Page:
—To determine the role of assisted ventilation in children with the acquired immunodeficiency syndrome and acute respiratory failure, and to identify any measurement or variable that predicted survival.
—Kings County (New York) Hospital Center, a tertiary-level inner-city municipal hospital.
—Twenty-three children with acquired immunodeficiency syndrome who were endotracheally intubated and mechanically ventilated because of acute respiratory failure.
—There were 24 episodes of acute respiratory failure, as one patient survived a first episode and died during the second episode 2 years later. We failed to identify any measurement or variable that predicted survival. During 12 episodes (50%), the patients survived and were weaned from the ventilator.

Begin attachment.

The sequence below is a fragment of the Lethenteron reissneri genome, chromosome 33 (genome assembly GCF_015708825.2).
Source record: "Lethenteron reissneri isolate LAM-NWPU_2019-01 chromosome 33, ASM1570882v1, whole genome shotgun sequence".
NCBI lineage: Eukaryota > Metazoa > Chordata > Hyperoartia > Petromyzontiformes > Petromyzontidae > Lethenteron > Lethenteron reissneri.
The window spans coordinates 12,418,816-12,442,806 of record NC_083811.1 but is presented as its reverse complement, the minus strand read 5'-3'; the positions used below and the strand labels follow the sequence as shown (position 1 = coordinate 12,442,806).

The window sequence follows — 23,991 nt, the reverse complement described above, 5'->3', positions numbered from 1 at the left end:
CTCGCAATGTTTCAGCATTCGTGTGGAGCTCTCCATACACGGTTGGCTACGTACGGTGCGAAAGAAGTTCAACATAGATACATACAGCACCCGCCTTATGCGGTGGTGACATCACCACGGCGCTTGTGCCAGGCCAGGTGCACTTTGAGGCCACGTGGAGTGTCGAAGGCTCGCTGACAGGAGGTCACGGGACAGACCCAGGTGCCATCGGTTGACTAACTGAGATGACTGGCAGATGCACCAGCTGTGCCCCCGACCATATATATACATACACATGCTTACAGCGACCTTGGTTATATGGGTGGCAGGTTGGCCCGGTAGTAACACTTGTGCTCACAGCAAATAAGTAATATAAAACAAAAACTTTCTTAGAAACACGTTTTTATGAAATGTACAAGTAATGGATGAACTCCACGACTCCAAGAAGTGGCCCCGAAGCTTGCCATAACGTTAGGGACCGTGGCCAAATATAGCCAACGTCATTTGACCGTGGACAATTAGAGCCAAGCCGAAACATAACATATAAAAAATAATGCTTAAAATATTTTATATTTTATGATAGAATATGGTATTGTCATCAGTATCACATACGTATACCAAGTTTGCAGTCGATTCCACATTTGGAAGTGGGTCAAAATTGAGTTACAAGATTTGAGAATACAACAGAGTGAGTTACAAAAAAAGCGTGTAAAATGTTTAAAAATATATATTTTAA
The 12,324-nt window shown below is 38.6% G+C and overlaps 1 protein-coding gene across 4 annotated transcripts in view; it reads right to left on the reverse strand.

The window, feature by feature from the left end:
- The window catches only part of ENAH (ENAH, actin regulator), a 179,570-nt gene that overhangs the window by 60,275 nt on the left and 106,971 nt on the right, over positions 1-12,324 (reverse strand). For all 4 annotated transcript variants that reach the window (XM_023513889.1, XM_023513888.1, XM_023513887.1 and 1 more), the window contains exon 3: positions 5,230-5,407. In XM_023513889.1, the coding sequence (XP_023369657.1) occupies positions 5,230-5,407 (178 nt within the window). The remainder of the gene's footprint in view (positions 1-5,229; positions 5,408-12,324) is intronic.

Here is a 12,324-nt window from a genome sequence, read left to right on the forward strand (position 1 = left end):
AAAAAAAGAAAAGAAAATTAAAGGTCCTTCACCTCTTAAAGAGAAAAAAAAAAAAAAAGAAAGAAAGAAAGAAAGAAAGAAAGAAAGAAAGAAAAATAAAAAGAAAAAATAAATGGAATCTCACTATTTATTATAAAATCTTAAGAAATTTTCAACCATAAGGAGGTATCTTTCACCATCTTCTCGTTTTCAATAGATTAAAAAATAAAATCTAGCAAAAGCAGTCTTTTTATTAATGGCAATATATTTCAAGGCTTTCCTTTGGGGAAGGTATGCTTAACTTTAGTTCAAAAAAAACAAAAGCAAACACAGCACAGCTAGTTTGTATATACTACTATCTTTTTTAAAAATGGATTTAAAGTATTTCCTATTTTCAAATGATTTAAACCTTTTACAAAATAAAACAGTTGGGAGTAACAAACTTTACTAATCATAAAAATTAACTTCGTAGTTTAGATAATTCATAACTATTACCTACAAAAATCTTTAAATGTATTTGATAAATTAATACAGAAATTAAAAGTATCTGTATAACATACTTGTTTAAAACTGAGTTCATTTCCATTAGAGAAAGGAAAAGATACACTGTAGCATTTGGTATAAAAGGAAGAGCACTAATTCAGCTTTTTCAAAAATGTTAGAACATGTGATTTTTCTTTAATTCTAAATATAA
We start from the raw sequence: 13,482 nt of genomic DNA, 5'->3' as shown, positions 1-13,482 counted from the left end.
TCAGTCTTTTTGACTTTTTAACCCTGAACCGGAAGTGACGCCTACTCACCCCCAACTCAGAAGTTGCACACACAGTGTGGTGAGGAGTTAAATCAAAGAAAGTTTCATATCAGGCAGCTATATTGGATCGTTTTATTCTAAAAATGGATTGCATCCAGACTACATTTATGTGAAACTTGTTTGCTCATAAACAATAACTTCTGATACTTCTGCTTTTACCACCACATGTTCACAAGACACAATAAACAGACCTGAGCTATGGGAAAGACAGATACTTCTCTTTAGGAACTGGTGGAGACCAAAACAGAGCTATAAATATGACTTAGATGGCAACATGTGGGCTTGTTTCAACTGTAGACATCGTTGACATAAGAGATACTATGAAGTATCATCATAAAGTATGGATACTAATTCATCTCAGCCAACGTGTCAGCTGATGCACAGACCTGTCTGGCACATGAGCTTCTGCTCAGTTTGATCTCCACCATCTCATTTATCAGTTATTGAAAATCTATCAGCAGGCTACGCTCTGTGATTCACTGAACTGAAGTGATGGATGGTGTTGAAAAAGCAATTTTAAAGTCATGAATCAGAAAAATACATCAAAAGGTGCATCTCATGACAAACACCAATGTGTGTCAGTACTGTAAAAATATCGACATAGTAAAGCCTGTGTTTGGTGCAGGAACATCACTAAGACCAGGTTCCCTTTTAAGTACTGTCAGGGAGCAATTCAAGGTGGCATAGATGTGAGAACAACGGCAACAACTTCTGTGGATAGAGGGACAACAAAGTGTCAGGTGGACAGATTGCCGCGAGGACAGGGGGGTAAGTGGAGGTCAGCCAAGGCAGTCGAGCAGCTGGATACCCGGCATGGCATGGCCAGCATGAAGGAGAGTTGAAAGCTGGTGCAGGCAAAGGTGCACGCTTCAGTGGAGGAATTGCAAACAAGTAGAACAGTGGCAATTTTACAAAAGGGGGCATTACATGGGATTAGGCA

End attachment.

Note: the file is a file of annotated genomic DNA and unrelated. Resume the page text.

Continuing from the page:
—Our findings indicate that a decision to avoid intubation and assisted ventilation in a child with acquired immunodeficiency syndrome and acute respiratory failure should not be made based merely on the presumption of a lethal outcome.(AJDC. 1992;146:1052-1055)
Abadco DL, Rao M, Kravath RE, Steiner P. The Role of Assisted Ventilation in Survival After Respiratory Failure in Children With AIDS. Am J Dis Child. 1992;146(9):1052–1055. doi:10.1001/archpedi.1992.02160210054020
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